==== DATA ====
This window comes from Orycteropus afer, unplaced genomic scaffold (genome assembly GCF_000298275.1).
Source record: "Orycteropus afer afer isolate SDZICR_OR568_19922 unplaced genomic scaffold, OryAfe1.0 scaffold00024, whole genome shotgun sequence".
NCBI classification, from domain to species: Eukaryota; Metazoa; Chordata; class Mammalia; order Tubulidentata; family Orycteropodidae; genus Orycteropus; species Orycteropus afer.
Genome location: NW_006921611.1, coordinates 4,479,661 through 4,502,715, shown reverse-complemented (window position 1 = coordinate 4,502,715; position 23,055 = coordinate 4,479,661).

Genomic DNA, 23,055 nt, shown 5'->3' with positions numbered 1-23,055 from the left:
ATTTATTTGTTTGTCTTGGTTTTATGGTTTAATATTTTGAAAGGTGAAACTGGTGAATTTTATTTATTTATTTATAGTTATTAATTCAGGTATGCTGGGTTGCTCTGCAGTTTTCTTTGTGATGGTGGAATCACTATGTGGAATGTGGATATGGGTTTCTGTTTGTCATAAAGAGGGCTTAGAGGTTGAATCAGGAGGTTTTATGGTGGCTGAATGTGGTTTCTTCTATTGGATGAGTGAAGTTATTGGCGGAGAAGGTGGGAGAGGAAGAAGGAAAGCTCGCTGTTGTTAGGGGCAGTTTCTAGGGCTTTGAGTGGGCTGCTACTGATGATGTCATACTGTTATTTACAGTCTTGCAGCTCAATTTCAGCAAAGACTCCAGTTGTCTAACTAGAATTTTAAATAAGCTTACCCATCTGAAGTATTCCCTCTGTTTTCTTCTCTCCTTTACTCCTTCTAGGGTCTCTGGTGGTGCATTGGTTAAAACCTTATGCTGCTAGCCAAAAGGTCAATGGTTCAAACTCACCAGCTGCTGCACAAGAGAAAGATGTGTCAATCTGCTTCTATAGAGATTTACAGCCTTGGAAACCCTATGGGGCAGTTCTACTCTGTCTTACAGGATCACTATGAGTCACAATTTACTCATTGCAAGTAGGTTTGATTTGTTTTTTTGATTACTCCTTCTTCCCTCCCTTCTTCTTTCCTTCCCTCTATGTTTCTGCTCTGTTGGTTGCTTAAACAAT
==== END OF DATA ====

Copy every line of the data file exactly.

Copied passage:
This window comes from Orycteropus afer, unplaced genomic scaffold (genome assembly GCF_000298275.1).
Source record: "Orycteropus afer afer isolate SDZICR_OR568_19922 unplaced genomic scaffold, OryAfe1.0 scaffold00024, whole genome shotgun sequence".
NCBI classification, from domain to species: Eukaryota; Metazoa; Chordata; class Mammalia; order Tubulidentata; family Orycteropodidae; genus Orycteropus; species Orycteropus afer.
Genome location: NW_006921611.1, coordinates 4,479,661 through 4,502,715, shown reverse-complemented (window position 1 = coordinate 4,502,715; position 23,055 = coordinate 4,479,661).

Genomic DNA, 23,055 nt, shown 5'->3' with positions numbered 1-23,055 from the left:
ATTTATTTGTTTGTCTTGGTTTTATGGTTTAATATTTTGAAAGGTGAAACTGGTGAATTTTATTTATTTATTTATAGTTATTAATTCAGGTATGCTGGGTTGCTCTGCAGTTTTCTTTGTGATGGTGGAATCACTATGTGGAATGTGGATATGGGTTTCTGTTTGTCATAAAGAGGGCTTAGAGGTTGAATCAGGAGGTTTTATGGTGGCTGAATGTGGTTTCTTCTATTGGATGAGTGAAGTTATTGGCGGAGAAGGTGGGAGAGGAAGAAGGAAAGCTCGCTGTTGTTAGGGGCAGTTTCTAGGGCTTTGAGTGGGCTGCTACTGATGATGTCATACTGTTATTTACAGTCTTGCAGCTCAATTTCAGCAAAGACTCCAGTTGTCTAACTAGAATTTTAAATAAGCTTACCCATCTGAAGTATTCCCTCTGTTTTCTTCTCTCCTTTACTCCTTCTAGGGTCTCTGGTGGTGCATTGGTTAAAACCTTATGCTGCTAGCCAAAAGGTCAATGGTTCAAACTCACCAGCTGCTGCACAAGAGAAAGATGTGTCAATCTGCTTCTATAGAGATTTACAGCCTTGGAAACCCTATGGGGCAGTTCTACTCTGTCTTACAGGATCACTATGAGTCACAATTTACTCATTGCAAGTAGGTTTGATTTGTTTTTTTGATTACTCCTTCTTCCCTCCCTTCTTCTTTCCTTCCCTCTATGTTTCTGCTCTGTTGGTTGCTTAAACAAT